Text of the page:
By Matt Banes
It’s 4:45 AM, the metal roof is clanking as the offshore winds whip across the local mountains and down through the Nosara beaches. A few roosters and dogs are chiming in and, to add to this jungle symphony, the Howler Monkeys are sounding off with their deep bellows. If you are smiling right now you know this sweet music and love it. But why do the Howlers sound off so loudly and what are they trying to say so early in the morning—and in the evening too? If you ask Brenda Bombard, the founder of Nosara Refuge for Wildlife in Playa Guiones and Howler Monkey activist, her answers about the habits of Howlers will captivate you—and send you off with a newfound love for these tree dwellers that are part of the natural soundtrack in Guanacaste.
“The Howlers are most active in the mornings and evenings. This is when they move through the jungle to find food and shelter, and because they are territorial the adults howl and bellow to let other troop leaders know where they are. In all reality they are simply communicating to avoid confrontation and competition,” says Brenda as she patiently feeds a recently rescued baby Howler.
So now that we know what’s behind our morning and evening “monkey music” what other Howler Monkey facts are interesting and important to know?
Top Howler Monkey Facts
1. According to The Guinness Book of World Records the howl of an adult Howler Monkey can be heard clearly for 4.8 kilometers (3 miles).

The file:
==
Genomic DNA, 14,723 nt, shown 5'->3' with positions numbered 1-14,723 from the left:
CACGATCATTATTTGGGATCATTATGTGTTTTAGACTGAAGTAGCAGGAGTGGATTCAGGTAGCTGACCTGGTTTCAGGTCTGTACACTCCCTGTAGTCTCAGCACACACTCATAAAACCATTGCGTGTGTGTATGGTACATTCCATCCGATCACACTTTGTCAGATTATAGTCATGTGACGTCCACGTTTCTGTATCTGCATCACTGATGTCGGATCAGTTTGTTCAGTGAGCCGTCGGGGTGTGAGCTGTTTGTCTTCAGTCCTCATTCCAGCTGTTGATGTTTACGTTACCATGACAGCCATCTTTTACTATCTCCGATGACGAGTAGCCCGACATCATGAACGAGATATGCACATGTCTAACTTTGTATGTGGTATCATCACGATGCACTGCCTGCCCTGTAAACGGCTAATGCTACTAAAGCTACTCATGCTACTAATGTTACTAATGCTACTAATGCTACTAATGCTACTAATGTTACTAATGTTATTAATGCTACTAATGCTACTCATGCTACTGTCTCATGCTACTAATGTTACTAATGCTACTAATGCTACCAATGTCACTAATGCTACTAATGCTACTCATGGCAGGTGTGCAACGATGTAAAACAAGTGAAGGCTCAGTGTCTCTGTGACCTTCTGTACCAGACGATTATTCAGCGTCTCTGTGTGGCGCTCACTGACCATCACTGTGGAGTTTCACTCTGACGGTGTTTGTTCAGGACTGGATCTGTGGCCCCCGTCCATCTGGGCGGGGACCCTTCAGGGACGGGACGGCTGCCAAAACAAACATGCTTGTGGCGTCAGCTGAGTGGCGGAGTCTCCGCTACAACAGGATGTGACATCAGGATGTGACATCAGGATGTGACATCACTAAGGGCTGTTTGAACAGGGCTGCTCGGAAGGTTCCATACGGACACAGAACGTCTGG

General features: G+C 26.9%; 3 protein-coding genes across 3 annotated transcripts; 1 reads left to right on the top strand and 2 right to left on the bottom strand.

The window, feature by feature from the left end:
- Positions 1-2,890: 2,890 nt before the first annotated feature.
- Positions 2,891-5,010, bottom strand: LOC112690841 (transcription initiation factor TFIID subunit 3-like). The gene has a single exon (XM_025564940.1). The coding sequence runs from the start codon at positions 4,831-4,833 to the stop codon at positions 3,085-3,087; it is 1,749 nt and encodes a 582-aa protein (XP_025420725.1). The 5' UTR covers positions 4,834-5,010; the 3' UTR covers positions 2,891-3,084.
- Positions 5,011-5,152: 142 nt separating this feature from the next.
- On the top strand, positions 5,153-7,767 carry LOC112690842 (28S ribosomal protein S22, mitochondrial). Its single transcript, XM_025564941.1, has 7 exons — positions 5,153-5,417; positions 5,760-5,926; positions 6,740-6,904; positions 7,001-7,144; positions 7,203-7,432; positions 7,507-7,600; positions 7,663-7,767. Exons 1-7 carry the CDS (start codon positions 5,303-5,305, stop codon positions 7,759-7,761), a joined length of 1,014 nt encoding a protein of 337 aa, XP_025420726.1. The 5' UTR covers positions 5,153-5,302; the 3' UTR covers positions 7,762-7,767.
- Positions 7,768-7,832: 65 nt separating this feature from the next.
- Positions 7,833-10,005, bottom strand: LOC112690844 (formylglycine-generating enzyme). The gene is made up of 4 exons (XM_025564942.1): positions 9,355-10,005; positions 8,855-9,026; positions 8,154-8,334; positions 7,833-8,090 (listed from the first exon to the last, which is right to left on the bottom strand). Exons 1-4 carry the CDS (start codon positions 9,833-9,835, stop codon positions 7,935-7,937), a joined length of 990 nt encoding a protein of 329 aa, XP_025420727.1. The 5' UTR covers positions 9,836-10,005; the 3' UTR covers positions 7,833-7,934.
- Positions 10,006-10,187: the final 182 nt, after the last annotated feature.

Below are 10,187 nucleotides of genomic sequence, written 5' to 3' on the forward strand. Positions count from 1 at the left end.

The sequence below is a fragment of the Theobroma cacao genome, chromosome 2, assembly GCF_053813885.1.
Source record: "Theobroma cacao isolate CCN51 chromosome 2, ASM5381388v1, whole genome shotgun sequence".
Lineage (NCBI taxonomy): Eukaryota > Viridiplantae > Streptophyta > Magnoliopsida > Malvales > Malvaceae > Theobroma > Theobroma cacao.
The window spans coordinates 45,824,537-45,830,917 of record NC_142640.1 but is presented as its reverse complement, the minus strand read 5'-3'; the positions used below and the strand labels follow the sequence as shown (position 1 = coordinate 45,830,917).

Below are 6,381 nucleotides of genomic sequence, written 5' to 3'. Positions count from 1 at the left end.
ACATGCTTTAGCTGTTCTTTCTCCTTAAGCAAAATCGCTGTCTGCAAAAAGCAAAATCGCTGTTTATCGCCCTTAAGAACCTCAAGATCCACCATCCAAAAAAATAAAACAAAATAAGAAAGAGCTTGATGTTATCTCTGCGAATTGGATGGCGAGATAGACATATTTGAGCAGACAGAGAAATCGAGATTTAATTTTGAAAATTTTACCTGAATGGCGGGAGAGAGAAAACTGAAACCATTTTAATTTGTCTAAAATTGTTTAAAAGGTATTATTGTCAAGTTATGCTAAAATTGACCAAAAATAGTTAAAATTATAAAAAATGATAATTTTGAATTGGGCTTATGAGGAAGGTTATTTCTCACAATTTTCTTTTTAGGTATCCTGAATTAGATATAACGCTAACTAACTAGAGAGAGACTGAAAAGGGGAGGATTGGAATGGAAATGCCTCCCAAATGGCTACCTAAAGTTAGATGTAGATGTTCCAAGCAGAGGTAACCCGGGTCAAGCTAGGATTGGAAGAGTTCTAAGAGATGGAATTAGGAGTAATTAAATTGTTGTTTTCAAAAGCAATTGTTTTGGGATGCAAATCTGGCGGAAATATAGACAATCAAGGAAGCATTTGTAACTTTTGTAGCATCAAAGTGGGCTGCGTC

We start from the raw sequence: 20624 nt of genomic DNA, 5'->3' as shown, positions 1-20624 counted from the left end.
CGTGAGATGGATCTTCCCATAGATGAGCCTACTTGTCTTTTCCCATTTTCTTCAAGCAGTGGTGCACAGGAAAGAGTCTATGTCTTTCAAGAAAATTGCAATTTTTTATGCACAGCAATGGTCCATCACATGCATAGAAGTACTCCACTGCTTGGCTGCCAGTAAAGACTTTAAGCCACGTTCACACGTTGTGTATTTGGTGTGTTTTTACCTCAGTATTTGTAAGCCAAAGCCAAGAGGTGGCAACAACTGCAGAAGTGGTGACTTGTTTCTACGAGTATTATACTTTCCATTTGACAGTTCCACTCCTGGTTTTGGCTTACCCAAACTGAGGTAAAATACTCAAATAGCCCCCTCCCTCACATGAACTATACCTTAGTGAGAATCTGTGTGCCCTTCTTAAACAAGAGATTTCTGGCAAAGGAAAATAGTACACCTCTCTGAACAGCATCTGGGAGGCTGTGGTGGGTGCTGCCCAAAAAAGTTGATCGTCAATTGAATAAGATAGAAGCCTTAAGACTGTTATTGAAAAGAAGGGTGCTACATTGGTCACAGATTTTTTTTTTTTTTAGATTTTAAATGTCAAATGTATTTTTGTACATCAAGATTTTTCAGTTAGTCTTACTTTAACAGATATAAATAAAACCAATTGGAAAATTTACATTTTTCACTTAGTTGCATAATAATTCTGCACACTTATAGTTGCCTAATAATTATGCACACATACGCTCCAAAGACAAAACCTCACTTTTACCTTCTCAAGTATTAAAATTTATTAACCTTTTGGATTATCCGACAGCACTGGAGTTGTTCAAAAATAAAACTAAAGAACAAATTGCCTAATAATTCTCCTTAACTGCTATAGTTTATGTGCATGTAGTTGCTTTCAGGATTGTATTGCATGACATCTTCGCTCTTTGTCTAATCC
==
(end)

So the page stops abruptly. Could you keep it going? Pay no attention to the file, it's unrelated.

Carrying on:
2. There are typically anywhere from 3 to 20 Howlers in a single troop, with no more than 3 males and the rest female.
3. Howlers are 98% vegetarian and their favorite food is ripe Mango. They can smell fruits and leaves from up to 2 kilometers away.
4. Howler Monkeys do not eat bananas—in fact bananas and dairy products can cause sickness and death for infants.
5. Howler Monkeys see in trichromatic color—this means they see in color but the image is pixelated.
6. The Howler Monkey tail is so strong that it can support the entire body weight of an adult monkey. The tail also has a “pad” for gripping branches, food and just hanging around.
7. Only 30% of baby howler monkeys survive in nature. Mortality is caused by predators, sickness and accidents—some are avoidable like electrocution on power lines.
8. THE MOST IMPORTANT FACT—85% of monkeys rescued and cared for at the Nosara Refuge for Wildlife are successfully released back into the wild—and we are 100% supported by donations from the community and visitors.
So the next time you hear a howl, grunt or bellow at dusk or dawn, or you see a troop of Howlers chilling out in a tree… think about what’s behind the music. Visit www.refugeforwildlife.org.